The Challenge of Flexible Intelligence for Models of Human Behavior

Technical Report of Association for the Advancement of Artificial Intelligence, Spring Symposium, 2012

Marshall School of Business Working Paper No. FBE 03-12

8 Pages Posted: 19 Jan 2012 Last revised: 9 May 2012

Mathew D. McCubbins

Department of Political Science and Law School, Duke University

Mark B. Turner

Case Western Reserve University - Department of Cognitive Science

Nicholas Weller

University of Southern California - Department of Political Science; University of Southern California - School of International Relations

Date Written: January 18, 2012

Abstract

Game theoretic predictions about equilibrium behavior depend upon assumptions of inflexibility of belief, of accord between belief and choice, and of choice across situations that share a game-theoretic structure. However, researchers rarely possess any knowledge of the actual beliefs of subjects, and rarely compare how a subject behaves in settings that share game-theoretic structure but that differ in other respects. Our within-subject experiments utilize a belief elicitation mechanism, roughly similar to a prediction market, in a laboratory setting to identify subjects’ beliefs about other subjects’ choices and beliefs. These experiments additionally allow us to compare choices in different settings that have similar game-theoretic structure. We find first, as have others, that subjects’ choices in the Trust and related games are significantly different from the strategies that derive from subgame perfect Nash equilibrium principles. We show that, for individual subjects, there is considerable flexibility of choice and belief across similar tasks and that the relationship between belief and choice is similarly flexible. To improve our ability to predict human behavior, we must take account of the flexible nature of human belief and choice.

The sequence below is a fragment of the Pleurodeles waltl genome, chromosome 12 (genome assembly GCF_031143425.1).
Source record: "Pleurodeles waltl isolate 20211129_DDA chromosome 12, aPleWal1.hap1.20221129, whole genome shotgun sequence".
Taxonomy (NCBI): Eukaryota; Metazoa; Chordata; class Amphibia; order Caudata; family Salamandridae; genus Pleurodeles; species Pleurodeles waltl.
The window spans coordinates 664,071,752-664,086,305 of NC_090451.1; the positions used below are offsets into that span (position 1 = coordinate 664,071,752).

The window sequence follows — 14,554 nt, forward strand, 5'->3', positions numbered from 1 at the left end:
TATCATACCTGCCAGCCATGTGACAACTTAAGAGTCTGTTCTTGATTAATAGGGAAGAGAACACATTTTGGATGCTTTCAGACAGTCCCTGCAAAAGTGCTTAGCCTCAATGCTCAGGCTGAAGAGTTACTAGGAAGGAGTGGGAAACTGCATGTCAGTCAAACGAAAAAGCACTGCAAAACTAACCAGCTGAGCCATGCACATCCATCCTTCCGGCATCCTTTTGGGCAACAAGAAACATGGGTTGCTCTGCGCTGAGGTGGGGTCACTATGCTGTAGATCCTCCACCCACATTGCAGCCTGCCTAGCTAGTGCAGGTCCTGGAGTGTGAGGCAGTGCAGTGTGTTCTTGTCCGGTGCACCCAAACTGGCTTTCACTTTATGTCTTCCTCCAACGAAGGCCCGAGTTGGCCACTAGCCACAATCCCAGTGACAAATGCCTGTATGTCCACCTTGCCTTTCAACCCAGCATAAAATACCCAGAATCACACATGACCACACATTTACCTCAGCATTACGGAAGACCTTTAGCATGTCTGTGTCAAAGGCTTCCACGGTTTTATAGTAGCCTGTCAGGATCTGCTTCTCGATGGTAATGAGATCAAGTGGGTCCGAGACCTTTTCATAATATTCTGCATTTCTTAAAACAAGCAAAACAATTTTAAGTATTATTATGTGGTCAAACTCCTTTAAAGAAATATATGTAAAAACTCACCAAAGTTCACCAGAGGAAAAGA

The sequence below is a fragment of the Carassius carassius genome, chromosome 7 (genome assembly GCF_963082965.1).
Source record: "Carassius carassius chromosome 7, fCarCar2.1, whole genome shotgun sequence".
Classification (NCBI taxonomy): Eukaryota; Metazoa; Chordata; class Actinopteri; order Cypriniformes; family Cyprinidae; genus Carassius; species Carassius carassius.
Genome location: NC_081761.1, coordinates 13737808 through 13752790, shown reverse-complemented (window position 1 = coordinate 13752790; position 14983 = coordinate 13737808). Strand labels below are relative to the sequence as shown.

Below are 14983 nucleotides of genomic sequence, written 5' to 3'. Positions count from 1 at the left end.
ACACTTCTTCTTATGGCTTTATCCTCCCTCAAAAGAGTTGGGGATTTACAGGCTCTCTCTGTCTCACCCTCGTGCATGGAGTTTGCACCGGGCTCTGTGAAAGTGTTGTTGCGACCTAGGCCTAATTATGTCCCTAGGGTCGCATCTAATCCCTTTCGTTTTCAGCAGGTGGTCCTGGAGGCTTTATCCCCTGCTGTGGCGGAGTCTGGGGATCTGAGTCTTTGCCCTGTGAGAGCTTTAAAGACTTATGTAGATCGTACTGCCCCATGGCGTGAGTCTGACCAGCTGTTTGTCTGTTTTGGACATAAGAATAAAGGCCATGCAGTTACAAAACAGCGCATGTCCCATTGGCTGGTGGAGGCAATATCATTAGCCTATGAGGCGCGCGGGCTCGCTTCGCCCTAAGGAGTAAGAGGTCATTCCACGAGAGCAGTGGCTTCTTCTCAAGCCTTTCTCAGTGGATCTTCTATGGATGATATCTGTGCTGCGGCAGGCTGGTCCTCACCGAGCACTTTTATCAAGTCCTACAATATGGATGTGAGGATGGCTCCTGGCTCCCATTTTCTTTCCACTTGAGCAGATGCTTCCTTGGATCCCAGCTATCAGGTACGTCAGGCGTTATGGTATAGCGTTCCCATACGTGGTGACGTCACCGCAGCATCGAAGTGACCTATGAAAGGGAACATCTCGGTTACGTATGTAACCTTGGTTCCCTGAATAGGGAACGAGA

Keywords: game theory, economics, human behavior, experiments

Suggested Citation

McCubbins, Mathew D. and Turner, Mark B. and Weller, Nicholas, The Challenge of Flexible Intelligence for Models of Human Behavior (January 18, 2012). Technical Report of Association for the Advancement of Artificial Intelligence, Spring Symposium, 2012; Marshall School of Business Working Paper No. FBE 03-12 . Available at SSRN: https://ssrn.com/abstract=1987668

Mathew D. McCubbins

Department of Political Science and Law School, Duke University ( email )

210 Science Drive
Box 90362
Durham, NC 27708
United States

Mark B. Turner

Case Western Reserve University - Department of Cognitive Science ( email )

10900 Euclid Avenue
Cleveland, OH 44106-7068
United States

HOME PAGE: http://markturner.org

Nicholas Weller (Contact Author)

University of Southern California - Department of Political Science ( email )

Von KleinSmid Center, 327
Los Angeles, CA 90089
United States

University of Southern California - School of International Relations

Los Angeles, CA 90089
United States

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